Another point, which has to be mentioned (I already introduced it before), is the fact that not everyone in earth science has a proper computer science education or had even a good programming course at all. To teach programming is a very complicate topic. Having more than 20 students in a course, which sometimes struggle to switch the computer on at the beginning (ok, that is exaggerated), it is nearly impossible to do a good job as a teacher. Programming is one of the things, which has to be taught in small groups and furthermore most of the skills will be build up by try and error. Neverthless, I personally believe it helps to understand what the computer does internally, how it handles the source code and how storage management works. Even with ever more simple IDEs in place, so the programming interfaces that help with every little niggle, does not exempt to understand what really happens. This again is something, which has not to be taught in small groups or with a computer at hand at all. It is a usual theoretical lecture like maths or physics. With ever more challenging computer systems (parallel computers, different processor types, more processing power than storage available) the teaching of basic theoretical computer science (or informatics, like I prefer to call it) to earth science students is essential in the upcomming decade.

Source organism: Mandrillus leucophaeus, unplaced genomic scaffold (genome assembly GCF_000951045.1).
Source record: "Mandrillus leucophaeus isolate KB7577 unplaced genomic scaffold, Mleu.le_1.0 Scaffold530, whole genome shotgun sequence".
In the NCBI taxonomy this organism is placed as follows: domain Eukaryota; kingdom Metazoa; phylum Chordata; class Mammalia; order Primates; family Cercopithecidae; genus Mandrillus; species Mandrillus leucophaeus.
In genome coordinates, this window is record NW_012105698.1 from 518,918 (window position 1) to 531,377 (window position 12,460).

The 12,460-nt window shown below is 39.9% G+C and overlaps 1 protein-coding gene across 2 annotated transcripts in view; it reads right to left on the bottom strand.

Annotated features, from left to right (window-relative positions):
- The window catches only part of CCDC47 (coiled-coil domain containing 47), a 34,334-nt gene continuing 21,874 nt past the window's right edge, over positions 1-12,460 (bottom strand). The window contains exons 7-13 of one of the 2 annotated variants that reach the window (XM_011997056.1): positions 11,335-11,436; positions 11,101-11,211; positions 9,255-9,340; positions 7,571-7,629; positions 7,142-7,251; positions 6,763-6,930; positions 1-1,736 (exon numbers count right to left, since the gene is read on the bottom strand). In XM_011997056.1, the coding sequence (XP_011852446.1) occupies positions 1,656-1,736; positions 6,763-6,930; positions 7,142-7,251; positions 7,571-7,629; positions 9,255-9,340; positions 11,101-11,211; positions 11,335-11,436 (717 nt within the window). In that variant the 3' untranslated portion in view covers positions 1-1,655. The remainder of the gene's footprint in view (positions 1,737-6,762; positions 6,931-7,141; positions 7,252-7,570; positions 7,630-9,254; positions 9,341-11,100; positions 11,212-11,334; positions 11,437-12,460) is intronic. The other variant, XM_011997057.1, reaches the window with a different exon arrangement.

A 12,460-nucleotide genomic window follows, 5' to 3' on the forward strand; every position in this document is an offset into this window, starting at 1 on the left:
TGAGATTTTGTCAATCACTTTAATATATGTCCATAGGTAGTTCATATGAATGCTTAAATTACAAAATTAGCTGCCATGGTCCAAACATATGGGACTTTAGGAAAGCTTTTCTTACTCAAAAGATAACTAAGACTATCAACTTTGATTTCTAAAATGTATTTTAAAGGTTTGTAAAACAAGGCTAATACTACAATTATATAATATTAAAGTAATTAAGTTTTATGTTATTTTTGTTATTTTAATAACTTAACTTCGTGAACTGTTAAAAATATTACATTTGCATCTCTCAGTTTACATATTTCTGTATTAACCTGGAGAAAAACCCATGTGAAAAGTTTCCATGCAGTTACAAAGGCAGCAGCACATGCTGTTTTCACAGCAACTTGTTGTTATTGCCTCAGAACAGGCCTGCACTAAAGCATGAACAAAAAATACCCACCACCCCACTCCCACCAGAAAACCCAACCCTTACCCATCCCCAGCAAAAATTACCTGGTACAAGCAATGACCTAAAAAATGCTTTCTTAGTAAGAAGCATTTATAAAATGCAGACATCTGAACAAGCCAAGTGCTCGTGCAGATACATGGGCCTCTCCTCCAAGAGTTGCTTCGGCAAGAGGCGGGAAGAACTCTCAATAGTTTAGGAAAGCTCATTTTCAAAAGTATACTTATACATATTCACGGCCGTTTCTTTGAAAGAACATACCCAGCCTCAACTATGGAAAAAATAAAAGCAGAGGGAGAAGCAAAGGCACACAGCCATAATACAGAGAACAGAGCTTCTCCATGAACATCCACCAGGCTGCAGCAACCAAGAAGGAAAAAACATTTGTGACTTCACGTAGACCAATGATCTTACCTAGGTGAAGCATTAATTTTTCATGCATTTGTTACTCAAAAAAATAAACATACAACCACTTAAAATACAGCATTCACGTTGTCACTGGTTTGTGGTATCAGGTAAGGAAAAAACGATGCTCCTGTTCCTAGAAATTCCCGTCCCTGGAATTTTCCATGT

A further element of simple scientific programming is the lack of standardisation of interfaces. Many different file types are the usual rather than the exception, and as a consequence there is no jack of all trades to handle all these problems. Many specialised solutions require many programs, different programming languages and different tools, which either result in chaos or the opportunity for errors. Due to the history of each field, these problems will not simply go away. The only way to handle is to standardise the work arounds, build in every standard language the oportunity to read as much formats as possbile in a standardised way.
Of cause there are many other points, which make programming for scientists special, but I will stop here. In the upcomming months, I will write several posts on same strategies and ways I use to programm. I had already written on the different phases of programming in a past post within the scientific working cycle, so most of the strategies are of cause used only in the later stages. Like anybody else, I like to take a quick look on new things, and only when it is decided to make more with it I go into real propper source code managing.